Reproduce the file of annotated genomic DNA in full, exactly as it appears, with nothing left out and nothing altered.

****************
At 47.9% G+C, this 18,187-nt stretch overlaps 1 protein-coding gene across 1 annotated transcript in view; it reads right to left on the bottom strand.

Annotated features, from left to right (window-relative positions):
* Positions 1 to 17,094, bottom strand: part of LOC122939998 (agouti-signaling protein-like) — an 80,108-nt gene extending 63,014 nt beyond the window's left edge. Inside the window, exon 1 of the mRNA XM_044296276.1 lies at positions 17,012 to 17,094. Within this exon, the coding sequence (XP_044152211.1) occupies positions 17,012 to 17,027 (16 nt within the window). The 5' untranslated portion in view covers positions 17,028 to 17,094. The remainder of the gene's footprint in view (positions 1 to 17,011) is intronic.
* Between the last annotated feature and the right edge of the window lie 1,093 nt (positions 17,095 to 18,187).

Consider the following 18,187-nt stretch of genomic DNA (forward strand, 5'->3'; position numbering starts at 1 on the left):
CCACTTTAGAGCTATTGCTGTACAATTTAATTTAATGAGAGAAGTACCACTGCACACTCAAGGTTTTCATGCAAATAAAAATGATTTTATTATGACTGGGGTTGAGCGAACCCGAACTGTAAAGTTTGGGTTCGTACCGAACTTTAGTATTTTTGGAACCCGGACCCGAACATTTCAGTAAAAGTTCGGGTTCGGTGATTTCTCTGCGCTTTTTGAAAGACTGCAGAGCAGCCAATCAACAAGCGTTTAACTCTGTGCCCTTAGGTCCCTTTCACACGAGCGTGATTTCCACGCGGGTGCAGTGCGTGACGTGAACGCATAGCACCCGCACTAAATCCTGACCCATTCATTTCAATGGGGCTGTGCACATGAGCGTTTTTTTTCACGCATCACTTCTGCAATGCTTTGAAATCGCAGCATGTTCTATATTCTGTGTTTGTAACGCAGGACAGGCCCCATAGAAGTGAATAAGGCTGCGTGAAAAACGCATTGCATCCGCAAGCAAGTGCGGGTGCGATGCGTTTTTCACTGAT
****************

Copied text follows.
At 47.9% G+C, this 18,187-nt stretch overlaps 1 protein-coding gene across 1 annotated transcript in view; it reads right to left on the bottom strand.

Annotated features, from left to right (window-relative positions):
* Positions 1 to 17,094, bottom strand: part of LOC122939998 (agouti-signaling protein-like) — an 80,108-nt gene extending 63,014 nt beyond the window's left edge. Inside the window, exon 1 of the mRNA XM_044296276.1 lies at positions 17,012 to 17,094. Within this exon, the coding sequence (XP_044152211.1) occupies positions 17,012 to 17,027 (16 nt within the window). The 5' untranslated portion in view covers positions 17,028 to 17,094. The remainder of the gene's footprint in view (positions 1 to 17,011) is intronic.
* Between the last annotated feature and the right edge of the window lie 1,093 nt (positions 17,095 to 18,187).

Consider the following 18,187-nt stretch of genomic DNA (forward strand, 5'->3'; position numbering starts at 1 on the left):
CCACTTTAGAGCTATTGCTGTACAATTTAATTTAATGAGAGAAGTACCACTGCACACTCAAGGTTTTCATGCAAATAAAAATGATTTTATTATGACTGGGGTTGAGCGAACCCGAACTGTAAAGTTTGGGTTCGTACCGAACTTTAGTATTTTTGGAACCCGGACCCGAACATTTCAGTAAAAGTTCGGGTTCGGTGATTTCTCTGCGCTTTTTGAAAGACTGCAGAGCAGCCAATCAACAAGCGTTTAACTCTGTGCCCTTAGGTCCCTTTCACACGAGCGTGATTTCCACGCGGGTGCAGTGCGTGACGTGAACGCATAGCACCCGCACTAAATCCTGACCCATTCATTTCAATGGGGCTGTGCACATGAGCGTTTTTTTTCACGCATCACTTCTGCAATGCTTTGAAATCGCAGCATGTTCTATATTCTGTGTTTGTAACGCAGGACAGGCCCCATAGAAGTGAATAAGGCTGCGTGAAAAACGCATTGCATCCGCAAGCAAGTGCGGGTGCGATGCGTTTTTCACTGAT